Kay v. Irish Rover

October 2022
The University of Notre Dame du Lac (Private college or university)
Notre Dame, IN

Identity of Speakers

  • Joe DeReuil

  • Luke Thompson

Additional Information

  • Incident Nature:
    Student publication
  • Incident Political Orientation:
    Right wing
  • Incident Responses:
  • Incident Status:
  • Did not involve Speech Codes


In October 2022, Irish Rover, Notre Dame’s independent conservative student newspaper, published an article titled “Keough School Professor Offers Abortion Access to Students.” In the article, student editor Joe DeReuil reported on a panel event at the university titled “Post-Roe America: Making Intersectional Feminist Sense of Abortion Bans.” During the event, four Notre Dame professors, including Plaintiff Tamara Kay, argued that Indiana’s new pro-life law, S.B. 1, would be harmful to marginalized groups.

The article went further, adding that “[t]hese professors, including Kay, offer help in obtaining both Plan B’ morning after’ pills and ‘Plan C’ abortion pills, which are efficacious up to 12 weeks of pregnancy.” The source of this claim appears to be a sign that Kay posted on her office door on campus, which stated that “[t]his is a SAFE SPACE to get help and information on ALL Healthcare issues and access — confidentially with care and compassion.” The note included Kay’s non-university email and the letter “J.” In a social media post cited by the Rover, Kay explains that “We are here (as private citizens, not representatives of ND) to help you access healthcare when you need it, and we are prepared in every way. Look for the ‘J’, Spread the word to students!” In March 2023, the Rover published another article, written by student journalist Luke Thomas, titled “Tamara Kay Explains Herself to Notre Dame Democrats.” The article summarized the October 2022 report by stating that Kay was “posting offers to procure abortion pills on her office door.”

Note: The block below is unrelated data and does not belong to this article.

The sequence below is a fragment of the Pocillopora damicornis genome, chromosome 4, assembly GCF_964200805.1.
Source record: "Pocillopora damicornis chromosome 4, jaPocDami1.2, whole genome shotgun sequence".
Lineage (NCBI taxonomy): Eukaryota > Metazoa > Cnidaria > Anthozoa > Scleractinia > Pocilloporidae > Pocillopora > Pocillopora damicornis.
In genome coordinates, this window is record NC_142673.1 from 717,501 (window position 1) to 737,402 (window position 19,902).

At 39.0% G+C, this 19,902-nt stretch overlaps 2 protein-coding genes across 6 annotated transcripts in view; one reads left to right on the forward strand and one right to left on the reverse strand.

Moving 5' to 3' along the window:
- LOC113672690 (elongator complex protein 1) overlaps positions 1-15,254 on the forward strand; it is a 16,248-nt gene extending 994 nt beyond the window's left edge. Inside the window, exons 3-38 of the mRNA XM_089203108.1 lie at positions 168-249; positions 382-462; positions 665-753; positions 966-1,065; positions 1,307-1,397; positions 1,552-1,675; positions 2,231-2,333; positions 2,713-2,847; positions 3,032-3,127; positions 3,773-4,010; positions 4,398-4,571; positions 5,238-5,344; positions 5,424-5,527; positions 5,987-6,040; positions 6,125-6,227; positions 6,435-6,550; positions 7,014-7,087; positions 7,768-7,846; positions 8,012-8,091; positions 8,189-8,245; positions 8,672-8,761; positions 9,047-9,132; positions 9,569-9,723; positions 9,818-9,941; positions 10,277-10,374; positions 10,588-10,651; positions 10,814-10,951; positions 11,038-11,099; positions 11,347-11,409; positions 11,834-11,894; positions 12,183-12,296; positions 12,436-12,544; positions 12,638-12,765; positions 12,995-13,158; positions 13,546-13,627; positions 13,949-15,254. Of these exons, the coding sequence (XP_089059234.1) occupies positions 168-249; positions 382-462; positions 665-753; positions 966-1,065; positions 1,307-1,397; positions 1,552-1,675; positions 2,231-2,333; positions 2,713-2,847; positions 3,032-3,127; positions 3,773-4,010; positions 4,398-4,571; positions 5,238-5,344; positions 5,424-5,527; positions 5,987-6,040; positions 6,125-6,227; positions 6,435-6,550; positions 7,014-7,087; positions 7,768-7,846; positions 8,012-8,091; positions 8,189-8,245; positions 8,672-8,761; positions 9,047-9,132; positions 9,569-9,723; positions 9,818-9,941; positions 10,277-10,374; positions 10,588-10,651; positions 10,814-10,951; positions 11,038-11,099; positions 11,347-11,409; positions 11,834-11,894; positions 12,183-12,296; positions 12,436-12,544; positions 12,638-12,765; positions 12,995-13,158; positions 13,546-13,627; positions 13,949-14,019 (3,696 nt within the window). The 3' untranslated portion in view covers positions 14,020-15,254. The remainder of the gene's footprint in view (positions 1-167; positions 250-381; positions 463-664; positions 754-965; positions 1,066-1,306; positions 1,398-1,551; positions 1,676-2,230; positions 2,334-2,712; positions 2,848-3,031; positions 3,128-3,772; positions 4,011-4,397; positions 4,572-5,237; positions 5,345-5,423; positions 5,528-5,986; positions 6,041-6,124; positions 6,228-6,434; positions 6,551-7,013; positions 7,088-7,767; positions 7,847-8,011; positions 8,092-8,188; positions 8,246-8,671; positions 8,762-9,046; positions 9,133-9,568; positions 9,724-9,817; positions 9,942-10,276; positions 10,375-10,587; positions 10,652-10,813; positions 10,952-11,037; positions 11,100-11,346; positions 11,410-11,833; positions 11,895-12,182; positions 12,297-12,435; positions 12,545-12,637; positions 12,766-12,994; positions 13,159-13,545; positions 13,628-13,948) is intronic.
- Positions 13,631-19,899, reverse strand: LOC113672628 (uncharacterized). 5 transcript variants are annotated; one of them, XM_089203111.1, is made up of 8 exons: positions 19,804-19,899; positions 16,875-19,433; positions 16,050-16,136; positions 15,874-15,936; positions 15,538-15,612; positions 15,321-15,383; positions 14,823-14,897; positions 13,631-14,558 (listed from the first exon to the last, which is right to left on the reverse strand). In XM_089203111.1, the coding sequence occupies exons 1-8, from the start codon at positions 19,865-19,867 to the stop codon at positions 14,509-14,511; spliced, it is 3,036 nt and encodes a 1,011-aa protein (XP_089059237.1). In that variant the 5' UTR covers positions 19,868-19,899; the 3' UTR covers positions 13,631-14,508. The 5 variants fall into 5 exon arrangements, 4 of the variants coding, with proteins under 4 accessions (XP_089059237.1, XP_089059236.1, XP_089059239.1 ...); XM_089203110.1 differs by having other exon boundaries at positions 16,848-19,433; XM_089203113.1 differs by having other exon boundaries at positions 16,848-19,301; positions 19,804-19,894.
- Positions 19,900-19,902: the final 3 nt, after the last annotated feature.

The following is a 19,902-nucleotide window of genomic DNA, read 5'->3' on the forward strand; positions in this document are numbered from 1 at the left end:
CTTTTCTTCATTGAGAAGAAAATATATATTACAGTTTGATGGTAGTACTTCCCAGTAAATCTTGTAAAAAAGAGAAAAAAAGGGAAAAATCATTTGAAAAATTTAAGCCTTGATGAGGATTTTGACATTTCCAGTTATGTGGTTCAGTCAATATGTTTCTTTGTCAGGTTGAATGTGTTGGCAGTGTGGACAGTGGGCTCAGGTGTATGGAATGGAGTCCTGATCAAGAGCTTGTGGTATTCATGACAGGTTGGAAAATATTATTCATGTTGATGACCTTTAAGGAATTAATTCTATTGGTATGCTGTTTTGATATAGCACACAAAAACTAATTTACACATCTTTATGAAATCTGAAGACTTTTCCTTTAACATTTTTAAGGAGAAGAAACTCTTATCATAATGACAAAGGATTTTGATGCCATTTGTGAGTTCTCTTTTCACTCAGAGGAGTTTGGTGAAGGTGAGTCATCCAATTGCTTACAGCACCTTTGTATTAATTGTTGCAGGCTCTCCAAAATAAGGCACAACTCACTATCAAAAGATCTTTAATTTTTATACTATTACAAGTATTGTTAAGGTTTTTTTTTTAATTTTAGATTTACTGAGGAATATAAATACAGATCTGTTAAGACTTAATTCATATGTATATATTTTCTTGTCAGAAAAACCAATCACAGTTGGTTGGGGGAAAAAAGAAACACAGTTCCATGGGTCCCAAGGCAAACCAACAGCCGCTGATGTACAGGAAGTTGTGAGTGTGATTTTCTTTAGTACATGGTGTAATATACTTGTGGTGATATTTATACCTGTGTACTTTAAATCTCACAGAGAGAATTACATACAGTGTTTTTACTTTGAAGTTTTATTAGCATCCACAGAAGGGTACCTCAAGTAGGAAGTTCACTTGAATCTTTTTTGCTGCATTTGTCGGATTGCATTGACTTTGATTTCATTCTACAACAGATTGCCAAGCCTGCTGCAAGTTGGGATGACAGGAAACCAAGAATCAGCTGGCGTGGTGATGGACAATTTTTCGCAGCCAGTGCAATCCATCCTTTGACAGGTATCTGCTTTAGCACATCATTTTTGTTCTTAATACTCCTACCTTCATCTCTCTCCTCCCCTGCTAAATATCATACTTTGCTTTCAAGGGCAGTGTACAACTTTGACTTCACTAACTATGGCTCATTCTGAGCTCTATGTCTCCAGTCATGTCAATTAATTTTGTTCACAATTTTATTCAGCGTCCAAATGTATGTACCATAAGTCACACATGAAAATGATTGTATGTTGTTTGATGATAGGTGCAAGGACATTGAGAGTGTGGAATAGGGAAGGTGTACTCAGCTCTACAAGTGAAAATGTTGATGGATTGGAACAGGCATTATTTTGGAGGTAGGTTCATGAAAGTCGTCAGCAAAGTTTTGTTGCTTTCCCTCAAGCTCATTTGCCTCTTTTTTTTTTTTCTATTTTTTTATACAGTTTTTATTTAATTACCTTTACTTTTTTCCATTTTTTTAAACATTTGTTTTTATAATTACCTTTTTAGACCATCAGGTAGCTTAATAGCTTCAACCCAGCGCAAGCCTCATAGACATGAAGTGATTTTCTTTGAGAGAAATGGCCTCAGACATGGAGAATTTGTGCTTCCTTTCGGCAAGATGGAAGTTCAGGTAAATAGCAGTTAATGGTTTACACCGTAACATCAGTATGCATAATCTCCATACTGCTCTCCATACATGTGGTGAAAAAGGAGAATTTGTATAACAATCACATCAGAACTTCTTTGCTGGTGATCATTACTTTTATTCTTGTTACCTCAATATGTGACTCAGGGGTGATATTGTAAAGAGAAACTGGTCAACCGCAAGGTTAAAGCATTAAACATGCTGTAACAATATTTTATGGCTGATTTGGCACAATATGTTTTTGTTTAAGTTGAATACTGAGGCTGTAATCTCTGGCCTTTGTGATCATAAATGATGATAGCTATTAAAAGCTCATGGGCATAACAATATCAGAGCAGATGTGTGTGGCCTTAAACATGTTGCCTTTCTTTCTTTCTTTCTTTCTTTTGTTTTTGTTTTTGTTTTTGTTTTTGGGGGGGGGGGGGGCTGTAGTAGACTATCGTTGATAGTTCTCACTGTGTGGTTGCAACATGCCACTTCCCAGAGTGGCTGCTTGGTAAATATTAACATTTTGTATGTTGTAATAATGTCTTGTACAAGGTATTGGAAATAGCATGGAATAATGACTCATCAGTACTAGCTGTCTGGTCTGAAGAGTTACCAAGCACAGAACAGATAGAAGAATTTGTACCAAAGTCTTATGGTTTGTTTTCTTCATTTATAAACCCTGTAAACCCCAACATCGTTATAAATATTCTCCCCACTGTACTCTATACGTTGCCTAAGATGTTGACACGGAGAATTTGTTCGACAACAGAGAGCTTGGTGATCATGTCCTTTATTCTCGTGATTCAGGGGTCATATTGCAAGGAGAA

In her complaint, Kay alleged that the October and March articles published by the Rover contained false and defamatory statements. However, Superior Court Judge Steven David disagreed and dismissed the case under Indiana’s anti-SLAPP laws. The judge found that the alleged defamatory statements were true and not made with actual malice, adding that “[Kay] cannot voluntarily put herself into the national abortion issue…and expect that it will not become newsworthy at Notre Dame and elsewhere.”